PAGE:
I knew a lot of this, maybe most of it, but what I found interesting is what they did not say. Just finish!

That will be a tough strategy to take, as I know at mile 30-40 I will feel good, and no need to go slower.

I know I should fear the night, but I don't. I actually am looking forward to it. I enjoyed running in afton in the pitch dark, although it was the first hour or two of the run.

I talked to Adam Harmer yesterday, and he is doing FANS 12 hour the same day. When he is done, I will be venturing into the evening hours, probably somewhere between mile 55 and 65. He gave me some confidence. Others have as well. I guess you have to just go out there and try it.

Today

another easy 6, thought I was walking, 9 minute miles. Not quite recovered.

3 comments:

SteveQ said...

All good advice, but you should hear from people who failed repeatedly, too. Crashing from going out too fast is the biggest problem for those who think beyond just finishing - so, JUST FINISH. Walk the uphills from the beginning, even though it seems ridiculous, as walking breaks give muscles a rest; in flat races, walk a few minutes every half hour. Relaxation is key; nutrition is also all-important - have a variety of foods, as you'll get sick of one flavor. Always run with someone else, preferably someone who you think looks slower than you and distract yourself with conversation. Have a plan for what to do when your feet swell and blister (and they will). Last, hope I learned something, as I'll be trying 100 at the same time at FANS.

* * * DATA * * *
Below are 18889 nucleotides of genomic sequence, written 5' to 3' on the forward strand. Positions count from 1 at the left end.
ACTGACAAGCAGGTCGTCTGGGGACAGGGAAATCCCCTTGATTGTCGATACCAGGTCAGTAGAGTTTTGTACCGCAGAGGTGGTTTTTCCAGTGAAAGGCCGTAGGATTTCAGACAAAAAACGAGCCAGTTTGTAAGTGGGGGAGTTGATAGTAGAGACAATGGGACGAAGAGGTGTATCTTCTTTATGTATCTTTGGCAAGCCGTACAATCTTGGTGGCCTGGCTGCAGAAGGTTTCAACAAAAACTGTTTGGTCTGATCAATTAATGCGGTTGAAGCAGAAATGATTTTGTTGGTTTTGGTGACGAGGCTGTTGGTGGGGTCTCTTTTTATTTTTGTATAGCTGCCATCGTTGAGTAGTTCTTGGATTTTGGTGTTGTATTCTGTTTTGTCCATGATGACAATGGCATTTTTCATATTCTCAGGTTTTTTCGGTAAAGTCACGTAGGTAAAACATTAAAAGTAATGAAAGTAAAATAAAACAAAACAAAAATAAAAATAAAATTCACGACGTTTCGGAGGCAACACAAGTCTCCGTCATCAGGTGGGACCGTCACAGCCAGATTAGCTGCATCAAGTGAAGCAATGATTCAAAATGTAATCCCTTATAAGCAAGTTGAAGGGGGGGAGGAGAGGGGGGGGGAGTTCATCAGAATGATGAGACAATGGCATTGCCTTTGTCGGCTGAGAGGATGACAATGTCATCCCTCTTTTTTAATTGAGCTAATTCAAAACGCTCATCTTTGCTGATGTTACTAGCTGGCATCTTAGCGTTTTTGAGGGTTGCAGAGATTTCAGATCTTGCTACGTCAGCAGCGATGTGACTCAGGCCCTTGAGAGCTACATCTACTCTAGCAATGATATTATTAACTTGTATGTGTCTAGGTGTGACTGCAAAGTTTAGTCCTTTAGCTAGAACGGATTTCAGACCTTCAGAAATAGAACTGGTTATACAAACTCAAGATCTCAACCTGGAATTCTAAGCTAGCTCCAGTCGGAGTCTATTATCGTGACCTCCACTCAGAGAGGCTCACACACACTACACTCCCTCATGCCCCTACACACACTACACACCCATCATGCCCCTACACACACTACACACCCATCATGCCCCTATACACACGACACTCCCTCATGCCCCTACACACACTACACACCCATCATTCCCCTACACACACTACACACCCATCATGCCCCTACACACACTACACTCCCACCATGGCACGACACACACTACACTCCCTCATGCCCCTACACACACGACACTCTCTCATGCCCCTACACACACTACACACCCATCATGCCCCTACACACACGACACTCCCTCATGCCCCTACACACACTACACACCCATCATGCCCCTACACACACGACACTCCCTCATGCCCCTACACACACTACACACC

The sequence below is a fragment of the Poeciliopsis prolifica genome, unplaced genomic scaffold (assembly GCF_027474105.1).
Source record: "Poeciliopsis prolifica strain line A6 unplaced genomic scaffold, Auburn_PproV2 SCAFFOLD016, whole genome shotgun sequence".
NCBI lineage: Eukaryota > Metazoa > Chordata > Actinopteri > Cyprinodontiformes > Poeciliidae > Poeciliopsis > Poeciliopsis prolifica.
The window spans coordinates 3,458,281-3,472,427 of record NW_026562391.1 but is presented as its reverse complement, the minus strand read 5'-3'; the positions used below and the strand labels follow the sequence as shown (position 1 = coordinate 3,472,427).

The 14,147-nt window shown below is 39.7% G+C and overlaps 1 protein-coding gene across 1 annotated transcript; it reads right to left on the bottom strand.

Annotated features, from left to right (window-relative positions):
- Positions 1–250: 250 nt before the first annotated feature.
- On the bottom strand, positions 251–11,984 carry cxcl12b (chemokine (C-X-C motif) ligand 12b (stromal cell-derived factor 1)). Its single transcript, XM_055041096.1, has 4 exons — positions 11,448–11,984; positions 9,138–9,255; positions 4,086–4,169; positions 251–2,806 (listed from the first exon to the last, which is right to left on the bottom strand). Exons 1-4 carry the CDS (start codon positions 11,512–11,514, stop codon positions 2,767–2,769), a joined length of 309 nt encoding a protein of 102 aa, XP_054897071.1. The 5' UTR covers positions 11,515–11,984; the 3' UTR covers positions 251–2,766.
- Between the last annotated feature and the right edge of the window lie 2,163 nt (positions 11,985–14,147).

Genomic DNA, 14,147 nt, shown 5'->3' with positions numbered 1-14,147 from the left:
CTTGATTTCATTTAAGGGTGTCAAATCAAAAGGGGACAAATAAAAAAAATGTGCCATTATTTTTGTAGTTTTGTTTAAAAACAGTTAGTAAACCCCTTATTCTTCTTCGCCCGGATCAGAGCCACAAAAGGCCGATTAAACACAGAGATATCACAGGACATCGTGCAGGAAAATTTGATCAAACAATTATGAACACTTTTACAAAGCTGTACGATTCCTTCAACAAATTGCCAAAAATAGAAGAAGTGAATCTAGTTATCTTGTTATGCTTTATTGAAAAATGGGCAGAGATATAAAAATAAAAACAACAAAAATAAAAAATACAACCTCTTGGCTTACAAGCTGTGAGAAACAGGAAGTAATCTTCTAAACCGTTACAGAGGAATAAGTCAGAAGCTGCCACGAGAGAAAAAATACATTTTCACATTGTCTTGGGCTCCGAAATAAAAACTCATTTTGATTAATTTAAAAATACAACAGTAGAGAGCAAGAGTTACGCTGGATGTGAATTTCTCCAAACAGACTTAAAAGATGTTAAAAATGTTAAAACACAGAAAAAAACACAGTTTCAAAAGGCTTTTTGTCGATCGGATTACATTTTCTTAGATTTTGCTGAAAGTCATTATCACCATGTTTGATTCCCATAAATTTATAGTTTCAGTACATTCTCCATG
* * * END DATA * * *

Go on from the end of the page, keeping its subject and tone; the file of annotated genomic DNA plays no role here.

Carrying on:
SteveQ said...

All good advice, but you should hear from people who failed repeatedly, too. Crashing from going out too fast is the biggest problem for those who think beyond just finishing - so, JUST FINISH. Walk the uphills from the beginning, even though it seems ridiculous, as walking breaks give muscles a rest; in flat races, walk a few minutes every half hour. Relaxation is key; nutrition is also all-important - have a variety of foods, as you'll get sick of one flavor. Always run with someone else, preferably someone who you think looks slower than you and distract yourself with conversation. Have a plan for what to do when your feet swell and blister (and they will). Last, hope I learned something, as I'll be trying 100 at the same time at FANS.

Runner Brewer said...

Steve,

So you would have been okay if I asked you "tell me about your failures".

I walk the uphills anyway, I just can't bomb down them like I did at Superior.

It will help knowing you guys will be out there all night too.